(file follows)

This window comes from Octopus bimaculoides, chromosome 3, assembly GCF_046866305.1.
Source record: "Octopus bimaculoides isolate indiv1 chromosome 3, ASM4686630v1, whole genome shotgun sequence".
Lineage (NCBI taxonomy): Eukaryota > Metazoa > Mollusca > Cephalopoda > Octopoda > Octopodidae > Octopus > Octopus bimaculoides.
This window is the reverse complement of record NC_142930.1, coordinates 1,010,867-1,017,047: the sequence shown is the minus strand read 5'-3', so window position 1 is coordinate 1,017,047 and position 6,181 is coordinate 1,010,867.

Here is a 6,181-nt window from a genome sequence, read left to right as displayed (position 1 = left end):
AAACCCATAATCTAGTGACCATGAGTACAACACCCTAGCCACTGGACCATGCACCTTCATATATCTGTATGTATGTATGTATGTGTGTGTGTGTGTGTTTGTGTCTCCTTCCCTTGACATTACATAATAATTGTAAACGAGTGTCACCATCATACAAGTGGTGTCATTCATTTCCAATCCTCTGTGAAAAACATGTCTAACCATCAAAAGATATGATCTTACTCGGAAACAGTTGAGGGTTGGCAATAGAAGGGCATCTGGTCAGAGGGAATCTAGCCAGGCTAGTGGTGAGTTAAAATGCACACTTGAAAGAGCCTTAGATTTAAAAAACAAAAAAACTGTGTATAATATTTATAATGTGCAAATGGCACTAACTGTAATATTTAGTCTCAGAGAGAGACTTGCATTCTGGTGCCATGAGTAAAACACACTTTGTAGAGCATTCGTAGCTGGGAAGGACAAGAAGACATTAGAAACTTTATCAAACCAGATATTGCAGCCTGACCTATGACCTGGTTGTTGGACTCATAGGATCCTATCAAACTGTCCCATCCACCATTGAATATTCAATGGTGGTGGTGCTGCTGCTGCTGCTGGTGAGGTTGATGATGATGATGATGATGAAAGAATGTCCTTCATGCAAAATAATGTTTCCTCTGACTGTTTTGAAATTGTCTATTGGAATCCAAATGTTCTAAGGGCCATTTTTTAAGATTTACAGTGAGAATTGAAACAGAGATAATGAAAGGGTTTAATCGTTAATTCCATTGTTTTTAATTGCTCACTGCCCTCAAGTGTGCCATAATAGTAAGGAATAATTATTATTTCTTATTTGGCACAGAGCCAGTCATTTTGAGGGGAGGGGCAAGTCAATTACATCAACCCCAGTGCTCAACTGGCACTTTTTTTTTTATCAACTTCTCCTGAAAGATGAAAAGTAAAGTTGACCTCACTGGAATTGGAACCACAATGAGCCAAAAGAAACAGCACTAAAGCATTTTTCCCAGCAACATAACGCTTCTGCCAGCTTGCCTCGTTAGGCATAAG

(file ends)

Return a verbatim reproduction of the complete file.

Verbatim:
This window comes from Octopus bimaculoides, chromosome 3, assembly GCF_046866305.1.
Source record: "Octopus bimaculoides isolate indiv1 chromosome 3, ASM4686630v1, whole genome shotgun sequence".
Lineage (NCBI taxonomy): Eukaryota > Metazoa > Mollusca > Cephalopoda > Octopoda > Octopodidae > Octopus > Octopus bimaculoides.
This window is the reverse complement of record NC_142930.1, coordinates 1,010,867-1,017,047: the sequence shown is the minus strand read 5'-3', so window position 1 is coordinate 1,017,047 and position 6,181 is coordinate 1,010,867.

Here is a 6,181-nt window from a genome sequence, read left to right as displayed (position 1 = left end):
AAACCCATAATCTAGTGACCATGAGTACAACACCCTAGCCACTGGACCATGCACCTTCATATATCTGTATGTATGTATGTATGTGTGTGTGTGTGTGTTTGTGTCTCCTTCCCTTGACATTACATAATAATTGTAAACGAGTGTCACCATCATACAAGTGGTGTCATTCATTTCCAATCCTCTGTGAAAAACATGTCTAACCATCAAAAGATATGATCTTACTCGGAAACAGTTGAGGGTTGGCAATAGAAGGGCATCTGGTCAGAGGGAATCTAGCCAGGCTAGTGGTGAGTTAAAATGCACACTTGAAAGAGCCTTAGATTTAAAAAACAAAAAAACTGTGTATAATATTTATAATGTGCAAATGGCACTAACTGTAATATTTAGTCTCAGAGAGAGACTTGCATTCTGGTGCCATGAGTAAAACACACTTTGTAGAGCATTCGTAGCTGGGAAGGACAAGAAGACATTAGAAACTTTATCAAACCAGATATTGCAGCCTGACCTATGACCTGGTTGTTGGACTCATAGGATCCTATCAAACTGTCCCATCCACCATTGAATATTCAATGGTGGTGGTGCTGCTGCTGCTGCTGGTGAGGTTGATGATGATGATGATGATGAAAGAATGTCCTTCATGCAAAATAATGTTTCCTCTGACTGTTTTGAAATTGTCTATTGGAATCCAAATGTTCTAAGGGCCATTTTTTAAGATTTACAGTGAGAATTGAAACAGAGATAATGAAAGGGTTTAATCGTTAATTCCATTGTTTTTAATTGCTCACTGCCCTCAAGTGTGCCATAATAGTAAGGAATAATTATTATTTCTTATTTGGCACAGAGCCAGTCATTTTGAGGGGAGGGGCAAGTCAATTACATCAACCCCAGTGCTCAACTGGCACTTTTTTTTTTATCAACTTCTCCTGAAAGATGAAAAGTAAAGTTGACCTCACTGGAATTGGAACCACAATGAGCCAAAAGAAACAGCACTAAAGCATTTTTCCCAGCAACATAACGCTTCTGCCAGCTTGCCTCGTTAGGCATAAG